A working example

You should now know a few basics of SQL. Let's cement that by running over a possible SQL situation, and looking at how we can, by using some neat little keywords, make our SQL come to life.

Tetra Tech Inc. need a database system to allow them to track users to a secure section of their site. A username is needed, as is a password. Using the simple SQL you have picked up so far, you should be able to see their system reflected in the following code:

CREATE TABLE securelogons (Username CHAR(255), Password CHAR(10));
INSERT INTO securelogons VALUES ('TelRev', 'fifi');
INSERT INTO securelogons VALUES ('Petra', 'mojojojo');
INSERT INTO securelogons VALUES ('Alex', 'blackbyrd');

Those four lines create a very simple table to track usernames and passwords, and insert three initial records. Notice how the password field is only CHAR(10) - any passwords longer than ten characters long are cut down to ten characters. With those four lines executed in MySQL, you should see something like this:


9.3.12.1 Defining a key

With the data in the table we can manipulate it was we wish - selecting, updating, and deleting is now possible. However, here's a question for you - what happens if someone chooses the same username again? How would you distinguish between Person A and Person B?

If you remember the first table we created, usertable, the best way to do this is to have an internal field which does not really mean anything important, but it uniquely identifies each record in your database. Here is an example:

CREATE TABLE securelogons (ID INT AUTO_INCREMENT Primary Key, Username CHAR(255), Password CHAR(10));

The "ID INT" part you have seen before - it declares the first field as being named "ID" and being of type Integer (number). The AUTO_INCREMENT PRIMARY KEY part, however, is new - it instructs MySQL to insert a unique ID number for you. As you can somewhat guess by the code itself, it AUTOmatically_INCREMENTs the ID field with each new record - the first record you enter would have ID 1, the next 2, the next 3, etc.

Doing this ensures there is no chance of records which are absolute duplicates, because there will always be the unique ID field for each record automatically created for you by MySQL. The PRIMARY KEY part instructs MySQL to ruthlessly enforce ID as a unique number.

Once you have an auto-increment field, you need to modify your INSERT statements to instruct MySQL which fields you are providing data for. As seen previously, inserting data is as simple as calling INSERT INTO followed by a value for each field in the table. Now that MySQL will be filling in ID for us, we will no longer provide a value, and instead we need to tell MySQL what we are providing. This is done like so:

INSERT INTO securelogons (Username, Password) VALUES ('TelRev', 'fifi')

Here we list our two field names before the VALUES section of our INSERT statement. This tells MySQL that we are inserting data into the Username and Password fields, thereby implicitly also saying that we're not providing any data for the auto-incrementing ID field so MySQL should provide data for that itself.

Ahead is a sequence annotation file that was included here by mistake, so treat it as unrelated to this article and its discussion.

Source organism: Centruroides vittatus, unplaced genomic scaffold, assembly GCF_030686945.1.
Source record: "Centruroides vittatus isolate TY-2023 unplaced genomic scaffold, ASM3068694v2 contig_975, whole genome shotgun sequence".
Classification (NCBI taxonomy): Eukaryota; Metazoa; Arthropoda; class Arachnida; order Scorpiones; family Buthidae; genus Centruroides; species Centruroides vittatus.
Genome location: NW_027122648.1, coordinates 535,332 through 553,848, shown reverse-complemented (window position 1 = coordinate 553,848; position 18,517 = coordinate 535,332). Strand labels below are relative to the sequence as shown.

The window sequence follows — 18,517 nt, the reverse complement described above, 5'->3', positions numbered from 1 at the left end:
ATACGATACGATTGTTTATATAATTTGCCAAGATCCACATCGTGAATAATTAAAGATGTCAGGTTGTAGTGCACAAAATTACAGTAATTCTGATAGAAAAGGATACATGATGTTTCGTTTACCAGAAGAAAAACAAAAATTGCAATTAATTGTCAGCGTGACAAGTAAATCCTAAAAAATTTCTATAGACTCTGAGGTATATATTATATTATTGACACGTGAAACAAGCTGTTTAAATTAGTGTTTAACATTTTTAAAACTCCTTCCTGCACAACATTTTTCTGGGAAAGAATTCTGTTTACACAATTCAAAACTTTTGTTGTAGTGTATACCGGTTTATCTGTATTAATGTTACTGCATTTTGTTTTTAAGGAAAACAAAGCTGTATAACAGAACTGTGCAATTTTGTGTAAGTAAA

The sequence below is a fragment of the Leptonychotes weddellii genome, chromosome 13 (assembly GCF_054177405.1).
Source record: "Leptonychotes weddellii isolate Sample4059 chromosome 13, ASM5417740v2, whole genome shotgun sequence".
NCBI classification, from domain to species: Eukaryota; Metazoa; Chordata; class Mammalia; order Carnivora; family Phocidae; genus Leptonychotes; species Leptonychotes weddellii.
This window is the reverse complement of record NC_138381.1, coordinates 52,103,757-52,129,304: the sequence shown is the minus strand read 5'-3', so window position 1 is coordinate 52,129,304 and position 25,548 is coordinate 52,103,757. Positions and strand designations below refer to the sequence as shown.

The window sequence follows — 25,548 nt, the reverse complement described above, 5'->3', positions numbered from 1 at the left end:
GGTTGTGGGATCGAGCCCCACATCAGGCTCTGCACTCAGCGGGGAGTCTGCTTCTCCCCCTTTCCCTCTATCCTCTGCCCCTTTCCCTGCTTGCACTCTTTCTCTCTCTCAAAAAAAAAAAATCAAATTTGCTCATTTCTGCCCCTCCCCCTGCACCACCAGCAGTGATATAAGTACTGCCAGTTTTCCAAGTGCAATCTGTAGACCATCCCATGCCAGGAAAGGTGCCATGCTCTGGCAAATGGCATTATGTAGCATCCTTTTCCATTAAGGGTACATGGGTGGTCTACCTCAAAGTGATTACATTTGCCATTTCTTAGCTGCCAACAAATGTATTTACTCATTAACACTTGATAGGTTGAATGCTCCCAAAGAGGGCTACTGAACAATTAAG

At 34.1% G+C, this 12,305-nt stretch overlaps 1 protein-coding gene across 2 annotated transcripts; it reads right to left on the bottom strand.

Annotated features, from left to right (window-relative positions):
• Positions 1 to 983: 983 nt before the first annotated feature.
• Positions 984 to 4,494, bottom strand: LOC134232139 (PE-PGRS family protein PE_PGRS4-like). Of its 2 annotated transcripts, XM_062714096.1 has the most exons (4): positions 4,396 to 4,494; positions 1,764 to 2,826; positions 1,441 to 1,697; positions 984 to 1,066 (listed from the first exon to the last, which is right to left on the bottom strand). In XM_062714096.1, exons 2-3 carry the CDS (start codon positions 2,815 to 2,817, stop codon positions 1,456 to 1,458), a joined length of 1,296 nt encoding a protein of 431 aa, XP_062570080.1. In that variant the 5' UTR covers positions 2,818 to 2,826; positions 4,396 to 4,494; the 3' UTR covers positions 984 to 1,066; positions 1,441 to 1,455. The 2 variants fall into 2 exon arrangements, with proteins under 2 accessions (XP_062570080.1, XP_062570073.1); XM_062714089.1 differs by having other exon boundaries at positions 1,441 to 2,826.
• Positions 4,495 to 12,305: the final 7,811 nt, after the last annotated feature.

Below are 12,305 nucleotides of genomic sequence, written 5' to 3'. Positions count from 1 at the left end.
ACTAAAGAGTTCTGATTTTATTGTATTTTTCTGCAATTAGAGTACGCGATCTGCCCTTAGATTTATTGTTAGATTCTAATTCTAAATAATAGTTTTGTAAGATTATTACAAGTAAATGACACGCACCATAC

It is possible to provide a value for an auto-increment column that will override what MySQL would otherwise have chosen, however it must not be a value that is been used before.

9.3.12.2 Ordering data

Through another special SELECT clause, ORDER BY, MySQL makes it easy to order your data in whichever way you want it. Take a look at these command combinations:

SELECT Username FROM securelogons ORDER BY Username;
SELECT Username FROM securelogons ORDER BY Username DESC LIMIT 3;
SELECT Username, Password FROM securelogons ORDER By Username ASC, Password DESC;
SELECT ID, Username, Password FROM securelogons WHERE Username = 'Alex' ORDER BY Password ASC;

Those four statements all use the new ORDER BY clause to force MySQL to sort its results in a certain order. The first line sorts by Username, alphabetically ascending, whereas the second line sorts by Username descending (DESC). Note that if you do not specify ASC for ascending or DESC for descending, MySQL assumes you want your data ascending - that is, A comes before Z, and 0 before 9.

In line three there is an example of a double sort - MySQL will sort by Username ascending then Password descending. In this situation, rows will only be sorted by Password if their Username matches. If we had three Johns and two Sallys, here's how that output would like:

+----+----------+-----------+
| ID | Username | Password  |
+----+----------+-----------+
| 3  | Alex     | blackbyrd |
| 1  | TelRev   | fifi      |
| 5  | John     | skywalker |
| 4  | John     | passw0rd  |
| 6  | John     | capnblack |
| 2  | Petra    | Mojojojo  |
| 8  | Sally    | zero_cool |
| 7  | Sally    | jasper42  |
+----+----------+-----------+
8 rows in set (0.00 sec)

As you can see, the list is first sorted by Username, then any duplicates have their Password sorted descending also. Note that there is a special ordering, RAND(), which returns your rows in a random order. You can use ORDER BY RAND() LIMIT 1 to pick out one random row from your database. Thus the following query will put out one random username from the table: SELECT Username FROM usertable ORDER BY RAND() LIMIT 1;.

It is important to note the order in which SELECT clauses come. WHERE must come first, followed by ORDER BY, then finally LIMIT. If you attempt any other placing, MySQL will complain, so you will need to try to remember the order.

 

Next chapter: Multiple WHERE conditions >>

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